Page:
Twitter was a flutter with constant information about NYT columnist David Brooks’ piece this morning. Brooks, who is a moderate Republican, took his own party to town by claiming that risking a possible default on U.S. debt for an ideology of “No New Taxes or Tax Increases” is more fanaticism and will not play well with voters. He writes:
The struggles of the next few weeks are about what sort of party the G.O.P. is — a normal conservative party or an odd protest movement that has separated itself from normal governance, the normal rules of evidence and the ancient habits of our nation.
If the debt ceiling talks fail, independents voters will see that Democrats were willing to compromise but Republicans were not. If responsible Republicans don’t take control, independents will conclude that Republican fanaticism caused this default. They will conclude that Republicans are not fit to govern. And they will be right.
Is Brooks correct in his assumption? Yes and no. I think he is right that taking a tax increase off the table when you claim everything is on the table is contradictory. In my view, Democrats have given up more in the negotiations that the GOP was willing to concede. However, using the debt ceiling as leverage is just a tactic to get spending cuts by the Republicans. Both Eric Cantor and John Boehner have said they will end up raising the debt ceiling. The vote will just be last minute.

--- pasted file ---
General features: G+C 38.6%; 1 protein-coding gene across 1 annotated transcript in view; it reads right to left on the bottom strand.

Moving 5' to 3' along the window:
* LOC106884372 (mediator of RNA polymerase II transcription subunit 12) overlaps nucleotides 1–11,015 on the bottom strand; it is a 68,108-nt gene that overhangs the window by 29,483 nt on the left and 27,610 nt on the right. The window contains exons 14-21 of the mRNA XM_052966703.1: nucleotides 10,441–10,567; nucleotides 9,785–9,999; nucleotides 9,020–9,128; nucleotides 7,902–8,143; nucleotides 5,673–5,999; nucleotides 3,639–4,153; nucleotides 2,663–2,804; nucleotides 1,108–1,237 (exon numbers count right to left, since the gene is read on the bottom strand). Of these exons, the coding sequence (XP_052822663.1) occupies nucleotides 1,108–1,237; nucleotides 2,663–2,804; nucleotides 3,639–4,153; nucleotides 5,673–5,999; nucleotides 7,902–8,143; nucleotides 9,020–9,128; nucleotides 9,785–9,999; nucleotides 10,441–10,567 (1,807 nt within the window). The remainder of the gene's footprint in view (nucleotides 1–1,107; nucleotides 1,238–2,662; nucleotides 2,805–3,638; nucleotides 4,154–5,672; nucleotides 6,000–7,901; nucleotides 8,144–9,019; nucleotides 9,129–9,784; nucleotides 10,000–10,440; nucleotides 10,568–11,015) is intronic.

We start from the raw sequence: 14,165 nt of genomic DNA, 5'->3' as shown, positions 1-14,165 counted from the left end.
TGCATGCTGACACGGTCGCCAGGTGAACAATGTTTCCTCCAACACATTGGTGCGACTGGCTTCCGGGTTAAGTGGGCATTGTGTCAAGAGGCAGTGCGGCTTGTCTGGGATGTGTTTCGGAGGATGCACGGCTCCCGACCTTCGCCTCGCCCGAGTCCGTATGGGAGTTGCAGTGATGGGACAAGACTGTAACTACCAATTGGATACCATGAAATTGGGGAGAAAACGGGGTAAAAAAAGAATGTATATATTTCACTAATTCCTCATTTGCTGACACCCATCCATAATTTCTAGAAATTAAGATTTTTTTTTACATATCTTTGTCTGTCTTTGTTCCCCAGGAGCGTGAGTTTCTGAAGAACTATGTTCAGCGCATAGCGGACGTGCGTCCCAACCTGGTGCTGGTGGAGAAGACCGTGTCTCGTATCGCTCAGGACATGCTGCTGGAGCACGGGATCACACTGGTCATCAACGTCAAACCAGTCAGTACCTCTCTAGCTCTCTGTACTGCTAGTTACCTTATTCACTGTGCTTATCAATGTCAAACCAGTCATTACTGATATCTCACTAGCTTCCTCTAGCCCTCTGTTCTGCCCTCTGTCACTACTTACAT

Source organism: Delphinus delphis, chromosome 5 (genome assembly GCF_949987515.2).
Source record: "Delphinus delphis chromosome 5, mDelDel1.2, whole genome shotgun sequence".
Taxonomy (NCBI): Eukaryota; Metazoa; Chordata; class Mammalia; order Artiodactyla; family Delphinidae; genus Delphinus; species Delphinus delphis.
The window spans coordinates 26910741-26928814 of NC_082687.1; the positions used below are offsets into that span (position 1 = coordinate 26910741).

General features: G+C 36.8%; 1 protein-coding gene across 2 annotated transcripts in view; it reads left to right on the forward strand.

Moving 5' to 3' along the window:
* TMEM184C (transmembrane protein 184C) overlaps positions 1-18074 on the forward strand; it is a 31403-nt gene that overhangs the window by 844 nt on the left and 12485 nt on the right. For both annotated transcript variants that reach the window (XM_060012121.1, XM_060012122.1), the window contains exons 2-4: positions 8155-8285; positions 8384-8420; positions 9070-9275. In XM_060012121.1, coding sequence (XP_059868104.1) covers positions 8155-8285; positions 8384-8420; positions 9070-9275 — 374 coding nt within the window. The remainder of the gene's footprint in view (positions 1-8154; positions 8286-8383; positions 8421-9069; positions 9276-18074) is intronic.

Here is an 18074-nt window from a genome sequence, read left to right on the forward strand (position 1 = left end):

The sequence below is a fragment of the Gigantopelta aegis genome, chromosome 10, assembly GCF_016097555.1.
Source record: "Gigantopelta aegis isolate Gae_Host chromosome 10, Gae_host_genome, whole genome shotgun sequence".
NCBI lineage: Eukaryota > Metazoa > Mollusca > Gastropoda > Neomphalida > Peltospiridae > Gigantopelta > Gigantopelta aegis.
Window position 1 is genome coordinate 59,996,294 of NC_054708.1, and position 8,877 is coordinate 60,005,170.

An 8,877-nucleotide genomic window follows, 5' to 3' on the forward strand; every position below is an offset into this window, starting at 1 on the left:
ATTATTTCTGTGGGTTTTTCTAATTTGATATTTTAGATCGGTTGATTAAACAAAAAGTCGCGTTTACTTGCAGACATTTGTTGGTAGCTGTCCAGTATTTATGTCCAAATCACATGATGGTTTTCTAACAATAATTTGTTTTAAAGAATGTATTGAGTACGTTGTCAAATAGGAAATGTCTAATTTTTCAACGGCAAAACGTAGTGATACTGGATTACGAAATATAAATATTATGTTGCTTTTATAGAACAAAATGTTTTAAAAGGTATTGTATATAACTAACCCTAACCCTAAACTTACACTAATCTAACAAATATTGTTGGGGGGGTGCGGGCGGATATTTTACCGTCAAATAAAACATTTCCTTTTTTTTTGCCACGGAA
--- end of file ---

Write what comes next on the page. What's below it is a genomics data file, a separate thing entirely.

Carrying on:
It’s the same story as the government shutdown. The leadership guaranteed the government would not shutdown and it didn’t because of a last minute vote. The GOP just wanted to extract more and score points with their base. Why would the story be any different here?
Meanwhile, the Democrats plan to say the GOP is obstructing the negotiations with impossible demands. Their hope is to make the GOP back down while the GOP wants to stand firm. Both sides are playing a dangerous game. But I don’t see it as more than a political strategy rather then an ideology taking control of the party. After all, even old H.W. and the sainted Ronald Reagan gave in and raised taxes.
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